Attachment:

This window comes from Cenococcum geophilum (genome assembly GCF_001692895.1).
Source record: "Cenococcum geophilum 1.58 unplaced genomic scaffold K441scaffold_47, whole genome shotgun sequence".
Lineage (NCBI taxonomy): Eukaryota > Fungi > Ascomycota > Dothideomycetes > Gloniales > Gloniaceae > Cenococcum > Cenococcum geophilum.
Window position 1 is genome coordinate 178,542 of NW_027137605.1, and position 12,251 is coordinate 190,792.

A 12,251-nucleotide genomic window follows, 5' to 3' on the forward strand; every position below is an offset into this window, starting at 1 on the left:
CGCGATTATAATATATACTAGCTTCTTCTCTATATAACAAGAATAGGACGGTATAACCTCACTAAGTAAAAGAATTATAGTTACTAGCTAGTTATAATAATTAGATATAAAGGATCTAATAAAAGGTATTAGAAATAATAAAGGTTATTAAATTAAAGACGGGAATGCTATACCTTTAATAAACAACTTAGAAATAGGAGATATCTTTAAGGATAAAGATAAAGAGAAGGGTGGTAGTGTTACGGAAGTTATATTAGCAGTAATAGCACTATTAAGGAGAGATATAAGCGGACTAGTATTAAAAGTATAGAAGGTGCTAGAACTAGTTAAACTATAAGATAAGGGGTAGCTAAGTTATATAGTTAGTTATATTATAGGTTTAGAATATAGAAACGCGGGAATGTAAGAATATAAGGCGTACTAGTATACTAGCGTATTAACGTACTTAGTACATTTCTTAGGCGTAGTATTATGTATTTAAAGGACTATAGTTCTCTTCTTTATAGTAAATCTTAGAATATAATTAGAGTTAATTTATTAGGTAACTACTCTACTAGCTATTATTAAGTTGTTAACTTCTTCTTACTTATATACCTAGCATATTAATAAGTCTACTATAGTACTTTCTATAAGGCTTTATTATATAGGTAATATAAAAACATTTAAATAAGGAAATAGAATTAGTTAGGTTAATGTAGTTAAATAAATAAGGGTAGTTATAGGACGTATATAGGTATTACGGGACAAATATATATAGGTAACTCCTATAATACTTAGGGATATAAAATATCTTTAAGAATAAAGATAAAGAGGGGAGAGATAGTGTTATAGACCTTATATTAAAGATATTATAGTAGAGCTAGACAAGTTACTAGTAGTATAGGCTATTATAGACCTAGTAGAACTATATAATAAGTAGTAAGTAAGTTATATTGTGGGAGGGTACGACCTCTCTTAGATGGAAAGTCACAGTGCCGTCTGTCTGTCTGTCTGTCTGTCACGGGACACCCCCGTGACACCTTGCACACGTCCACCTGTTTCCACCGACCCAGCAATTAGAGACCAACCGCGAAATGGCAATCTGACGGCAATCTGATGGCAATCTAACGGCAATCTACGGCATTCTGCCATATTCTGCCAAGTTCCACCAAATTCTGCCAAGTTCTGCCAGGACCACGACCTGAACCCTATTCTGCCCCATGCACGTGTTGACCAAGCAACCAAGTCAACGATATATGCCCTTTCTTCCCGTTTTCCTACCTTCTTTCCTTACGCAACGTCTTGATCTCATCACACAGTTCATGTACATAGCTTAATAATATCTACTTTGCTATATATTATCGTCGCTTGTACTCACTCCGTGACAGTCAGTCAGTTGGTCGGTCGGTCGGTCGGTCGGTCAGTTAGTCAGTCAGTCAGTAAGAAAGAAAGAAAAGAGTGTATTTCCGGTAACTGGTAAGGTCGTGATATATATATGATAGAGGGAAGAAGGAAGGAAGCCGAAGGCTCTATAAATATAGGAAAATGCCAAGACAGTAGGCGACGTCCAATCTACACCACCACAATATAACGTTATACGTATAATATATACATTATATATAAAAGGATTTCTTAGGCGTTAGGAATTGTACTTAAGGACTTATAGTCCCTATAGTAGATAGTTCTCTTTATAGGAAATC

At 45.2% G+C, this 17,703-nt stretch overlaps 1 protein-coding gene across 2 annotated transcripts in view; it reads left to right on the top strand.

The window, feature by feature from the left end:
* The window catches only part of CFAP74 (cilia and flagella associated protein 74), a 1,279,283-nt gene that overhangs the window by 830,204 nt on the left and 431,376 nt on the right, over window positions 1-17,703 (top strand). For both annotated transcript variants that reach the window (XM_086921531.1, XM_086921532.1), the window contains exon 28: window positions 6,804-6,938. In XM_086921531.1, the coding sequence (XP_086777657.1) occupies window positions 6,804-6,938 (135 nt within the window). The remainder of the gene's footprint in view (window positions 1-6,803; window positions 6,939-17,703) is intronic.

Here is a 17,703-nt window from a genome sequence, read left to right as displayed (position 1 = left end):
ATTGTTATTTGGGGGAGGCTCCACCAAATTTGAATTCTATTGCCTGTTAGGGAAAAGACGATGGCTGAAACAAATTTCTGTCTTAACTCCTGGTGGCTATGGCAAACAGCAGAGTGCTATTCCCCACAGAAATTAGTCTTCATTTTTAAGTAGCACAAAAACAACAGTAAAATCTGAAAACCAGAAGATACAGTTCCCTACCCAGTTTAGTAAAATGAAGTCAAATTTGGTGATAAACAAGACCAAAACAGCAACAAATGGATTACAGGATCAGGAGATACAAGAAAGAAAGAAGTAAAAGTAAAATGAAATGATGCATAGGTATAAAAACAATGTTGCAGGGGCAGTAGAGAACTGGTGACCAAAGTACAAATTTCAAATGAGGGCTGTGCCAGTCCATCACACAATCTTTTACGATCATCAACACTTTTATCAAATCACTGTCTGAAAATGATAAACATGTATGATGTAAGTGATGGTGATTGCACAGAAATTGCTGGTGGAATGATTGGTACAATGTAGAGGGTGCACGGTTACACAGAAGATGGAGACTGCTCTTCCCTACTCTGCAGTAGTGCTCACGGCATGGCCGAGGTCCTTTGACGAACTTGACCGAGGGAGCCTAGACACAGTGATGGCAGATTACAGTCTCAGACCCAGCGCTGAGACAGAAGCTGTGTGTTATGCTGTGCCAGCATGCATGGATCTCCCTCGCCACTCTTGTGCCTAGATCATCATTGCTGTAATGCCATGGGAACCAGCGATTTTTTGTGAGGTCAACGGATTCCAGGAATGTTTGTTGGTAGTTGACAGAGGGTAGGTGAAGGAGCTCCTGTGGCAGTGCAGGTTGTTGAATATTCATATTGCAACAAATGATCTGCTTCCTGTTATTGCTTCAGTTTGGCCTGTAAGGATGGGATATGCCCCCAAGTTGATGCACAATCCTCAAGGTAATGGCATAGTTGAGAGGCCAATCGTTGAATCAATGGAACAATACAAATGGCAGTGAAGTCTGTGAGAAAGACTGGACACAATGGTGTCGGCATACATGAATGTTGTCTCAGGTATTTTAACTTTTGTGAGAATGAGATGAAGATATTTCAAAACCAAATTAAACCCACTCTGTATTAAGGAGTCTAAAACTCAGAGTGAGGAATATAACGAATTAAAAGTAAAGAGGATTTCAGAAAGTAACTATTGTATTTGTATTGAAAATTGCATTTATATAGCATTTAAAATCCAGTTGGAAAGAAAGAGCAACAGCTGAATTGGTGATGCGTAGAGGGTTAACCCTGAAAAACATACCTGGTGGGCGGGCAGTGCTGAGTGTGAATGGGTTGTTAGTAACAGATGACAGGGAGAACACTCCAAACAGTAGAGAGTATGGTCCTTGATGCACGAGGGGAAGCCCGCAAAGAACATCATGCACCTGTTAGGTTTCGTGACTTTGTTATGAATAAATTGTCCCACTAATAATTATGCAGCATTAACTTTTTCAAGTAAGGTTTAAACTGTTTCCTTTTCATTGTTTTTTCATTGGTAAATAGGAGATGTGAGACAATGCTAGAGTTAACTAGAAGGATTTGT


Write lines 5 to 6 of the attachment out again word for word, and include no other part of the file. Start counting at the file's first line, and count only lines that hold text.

A 12,251-nucleotide genomic window follows, 5' to 3' on the forward strand; every position below is an offset into this window, starting at 1 on the left:
CGCGATTATAATATATACTAGCTTCTTCTCTATATAACAAGAATAGGACGGTATAACCTCACTAAGTAAAAGAATTATAGTTACTAGCTAGTTATAATAATTAGATATAAAGGATCTAATAAAAGGTATTAGAAATAATAAAGGTTATTAAATTAAAGACGGGAATGCTATACCTTTAATAAACAACTTAGAAATAGGAGATATCTTTAAGGATAAAGATAAAGAGAAGGGTGGTAGTGTTACGGAAGTTATATTAGCAGTAATAGCACTATTAAGGAGAGATATAAGCGGACTAGTATTAAAAGTATAGAAGGTGCTAGAACTAGTTAAACTATAAGATAAGGGGTAGCTAAGTTATATAGTTAGTTATATTATAGGTTTAGAATATAGAAACGCGGGAATGTAAGAATATAAGGCGTACTAGTATACTAGCGTATTAACGTACTTAGTACATTTCTTAGGCGTAGTATTATGTATTTAAAGGACTATAGTTCTCTTCTTTATAGTAAATCTTAGAATATAATTAGAGTTAATTTATTAGGTAACTACTCTACTAGCTATTATTAAGTTGTTAACTTCTTCTTACTTATATACCTAGCATATTAATAAGTCTACTATAGTACTTTCTATAAGGCTTTATTATATAGGTAATATAAAAACATTTAAATAAGGAAATAGAATTAGTTAGGTTAATGTAGTTAAATAAATAAGGGTAGTTATAGGACGTATATAGGTATTACGGGACAAATATATATAGGTAACTCCTATAATACTTAGGGATATAAAATATCTTTAAGAATAAAGATAAAGAGGGGAGAGATAGTGTTATAGACCTTATATTAAAGATATTATAGTAGAGCTAGACAAGTTACTAGTAGTATAGGCTATTATAGACCTAGTAGAACTATATAATAAGTAGTAAGTAAGTTATATTGTGGGAGGGTACGACCTCTCTTAGATGGAAAGTCACAGTGCCGTCTGTCTGTCTGTCTGTCTGTCACGGGACACCCCCGTGACACCTTGCACACGTCCACCTGTTTCCACCGACCCAGCAATTAGAGACCAACCGCGAAATGGCAATCTGACGGCAATCTGATGGCAATCTAACGGCAATCTACGGCATTCTGCCATATTCTGCCAAGTTCCACCAAATTCTGCCAAGTTCTGCCAGGACCACGACCTGAACCCTATTCTGCCCCATGCACGTGTTGACCAAGCAACCAAGTCAACGATATATGCCCTTTCTTCCCGTTTTCCTACCTTCTTTCCTTACGCAACGTCTTGATCTCATCACACAGTTCATGTACATAGCTTAATAATATCTACTTTGCTATATATTATCGTCGCTTGTACTCACTCCGTGACAGTCAGTCAGTTGGTCGGTCGGTCGGTCGGTCGGTCAGTTAGTCAGTCAGTCAGTAAGAAAGAAAGAAAAGAGTGTATTTCCGGTAACTGGTAAGGTCGTGATATATATATGATAGAGGGAAGAAGGAAGGAAGCCGAAGGCTCTATAAATATAGGAAAATGCCAAGACAGTAGGCGACGTCCAATCTACACCACCACAATATAACGTTATACGTATAATATATACATTATATATAAAAGGATTTCTTAGGCGTTAGGAATTGTACTTAAGGACTTATAGTCCCTATAGTAGATAGTTCTCTTTATAGGAAATC